US v1.2 was of a softer material so one size pretty much can fit all when it comes to urinals, but at this stage they also coated the screen with a fragrance. This was pioneered by Swisher in the US and any other markets that the franchise operated. US v1.2 had a lot of copycat rivals and this is where the market started to take off. Fresh Products/Waypoint got involved and launched the P Wave. They had two unique factors they had found a way to impregnate the ‘plastic’ material to maximise the effect and secured a patent on the amount of fragrance in a urinal mat. This was 2010/11 I think and in the last 5 years the demand for the urinal mat has grown considerably.
This demand has been driven by end users and really the washroom services industry have missed a trick, although there is some movement now. Now the reason in part for the washroom service companies not advancing with the urinal screen is that service companies like to sell complicated service equipment at a premium, there is no better example of the multitude of urinal sleeves which will cost the average business 4-6 times the cost of a urinal screen (there may even be installation charges on top).
Now this is a blog not a book and I good fill several chapters on urinals, the issues and the various pluses and minuses of the multitude of systems that are out there (if there are any publishers out there interested drop me a note). However at this stage let me talk about US v2.1. The market has moved on and now both Waypoint (USA) and Prodifa (France) have launched a screen with not only fragrance but also enzymes/friendly bacteria. These impregnated mats release bacteria that eat uric acid, this slows down the calcification and build up of solid materials in the drains – it won’t prevent it happening but it can considerably slow it down. (At this point I should add a disclaimer tat if you are pouring bleach or any strong acid product down the drain you will neutralise the effect and in doing so wasting your money!).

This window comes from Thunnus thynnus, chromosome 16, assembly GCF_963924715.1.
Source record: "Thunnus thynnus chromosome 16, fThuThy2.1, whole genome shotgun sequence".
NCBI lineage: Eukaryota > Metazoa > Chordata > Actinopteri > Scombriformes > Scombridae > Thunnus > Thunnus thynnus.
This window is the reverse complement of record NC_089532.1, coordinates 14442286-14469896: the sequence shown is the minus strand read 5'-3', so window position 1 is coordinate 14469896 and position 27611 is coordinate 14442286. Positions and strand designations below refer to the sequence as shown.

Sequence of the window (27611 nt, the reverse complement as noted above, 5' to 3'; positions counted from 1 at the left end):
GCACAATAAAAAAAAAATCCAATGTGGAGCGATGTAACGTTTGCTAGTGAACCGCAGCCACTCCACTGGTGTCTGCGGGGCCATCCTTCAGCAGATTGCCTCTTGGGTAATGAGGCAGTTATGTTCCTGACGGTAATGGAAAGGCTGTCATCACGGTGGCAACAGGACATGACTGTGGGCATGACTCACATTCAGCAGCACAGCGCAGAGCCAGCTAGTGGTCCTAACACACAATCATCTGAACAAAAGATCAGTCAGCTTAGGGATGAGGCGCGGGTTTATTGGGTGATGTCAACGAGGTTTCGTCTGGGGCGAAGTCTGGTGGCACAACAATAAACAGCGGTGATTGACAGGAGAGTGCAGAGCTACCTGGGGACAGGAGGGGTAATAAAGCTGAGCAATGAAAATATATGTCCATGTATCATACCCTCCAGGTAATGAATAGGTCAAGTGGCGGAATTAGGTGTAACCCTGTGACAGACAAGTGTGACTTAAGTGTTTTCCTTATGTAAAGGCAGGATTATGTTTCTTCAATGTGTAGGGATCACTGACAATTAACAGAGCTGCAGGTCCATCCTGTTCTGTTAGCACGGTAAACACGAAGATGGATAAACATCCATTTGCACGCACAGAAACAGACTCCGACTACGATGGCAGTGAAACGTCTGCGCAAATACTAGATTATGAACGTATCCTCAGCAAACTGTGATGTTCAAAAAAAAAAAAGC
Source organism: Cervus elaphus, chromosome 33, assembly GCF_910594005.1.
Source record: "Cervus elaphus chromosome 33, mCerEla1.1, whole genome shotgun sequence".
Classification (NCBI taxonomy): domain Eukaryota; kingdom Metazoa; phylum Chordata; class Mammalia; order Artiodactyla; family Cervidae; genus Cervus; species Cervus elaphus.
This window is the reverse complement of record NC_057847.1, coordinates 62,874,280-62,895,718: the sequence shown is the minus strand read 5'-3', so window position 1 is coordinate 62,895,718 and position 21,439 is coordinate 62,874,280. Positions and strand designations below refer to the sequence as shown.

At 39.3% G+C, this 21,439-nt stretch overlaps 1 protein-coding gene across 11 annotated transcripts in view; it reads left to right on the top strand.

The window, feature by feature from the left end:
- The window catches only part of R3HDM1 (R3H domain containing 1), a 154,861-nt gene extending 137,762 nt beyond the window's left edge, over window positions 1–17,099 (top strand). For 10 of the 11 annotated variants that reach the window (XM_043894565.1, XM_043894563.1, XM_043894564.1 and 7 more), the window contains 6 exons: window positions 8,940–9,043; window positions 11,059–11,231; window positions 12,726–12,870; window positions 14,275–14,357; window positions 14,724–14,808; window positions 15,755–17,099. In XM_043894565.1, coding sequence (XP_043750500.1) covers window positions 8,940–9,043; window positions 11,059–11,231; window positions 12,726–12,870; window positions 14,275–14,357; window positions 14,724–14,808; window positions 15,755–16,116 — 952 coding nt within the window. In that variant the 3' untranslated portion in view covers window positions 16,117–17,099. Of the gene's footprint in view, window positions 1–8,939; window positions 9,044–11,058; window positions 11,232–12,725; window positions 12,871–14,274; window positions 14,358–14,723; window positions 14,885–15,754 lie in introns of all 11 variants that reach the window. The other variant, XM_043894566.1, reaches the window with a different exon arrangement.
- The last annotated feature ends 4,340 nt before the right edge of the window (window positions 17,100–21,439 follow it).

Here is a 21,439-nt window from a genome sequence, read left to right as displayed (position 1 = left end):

Both companies have also added a 3D finish (which looks a bit like astroturf) to eliminate splash back, another innovation. Great, I hear you say but Waypoint have not held back and have launched US v3.1 this is a double sided urinal mat which is now hexagonal instead of round, and so has a snugger fit in smaller urinals, can be fitted either way and also comes in a super long urinal trough version (photo to follow). This can be interlinked to fir right along urinal troughs, great for schools and sports stadiums.
So back to m question at the start is the simplest solution the best? Like all things everyone has an opinion, me I wish that Waypoint had made their mats better colours? the orange/mango is a bit garish and would not sit well in a 5 star venue, but the truth is that there is a place for them and the Prodifa goal post idea brings a bit of fun to the toilets (not to mention better accuracy).
I look forward updating this blog once we get feedback fro our customers.
The crux of which is to provide people in the poorest communities on the planet with a decent toilet, clean water and all the information they need to stay healthy. A stunningly simple way to make a difference.
For just £60, you can twin your toilets at home or at work with a latrine halfway around the world, in a country of your choosing. If you are a bigger organisation then for £240, you can twin with a school block a great gift to or from a nursery or school in the UK?
The secret of it success is that, no matter how small your cludgie (scots for toilet), you can become the proud owner of a personalised certificate, complete with a colour photo of its twin and GPS coordinates so you can look up your twin on Google earth or similar map based software. (note to ed: check if Google support it?)
Your donation is used by Tearfund to provide clean water, basic sanitation, and hygiene education. This vital combination works together to prevent the spread of disease. This ensures that children are healthier (and able to go to school); parents are well enough to work their land and subsequently grow enough food to feed their family. With better health, and more ability to earn a living, men and women discover the potential that lies within them to bring transformation (Toilet Twinning’s words not mine).
I am aware that some independent washroom service providers (Caledonia Washrooms for sure) support this charity and offer a ‘bolt on’ to a standard washroom contract breaking the one off cost into a monthly payment.
So ask your washroom provider to sort it for you or if you are looking for another small charity to support make Toilet Twinning your No2 Choice!
2015 is almost over so it seems appropriate to look forward to what might be big news in the Commercial Washroom Sector in 2016?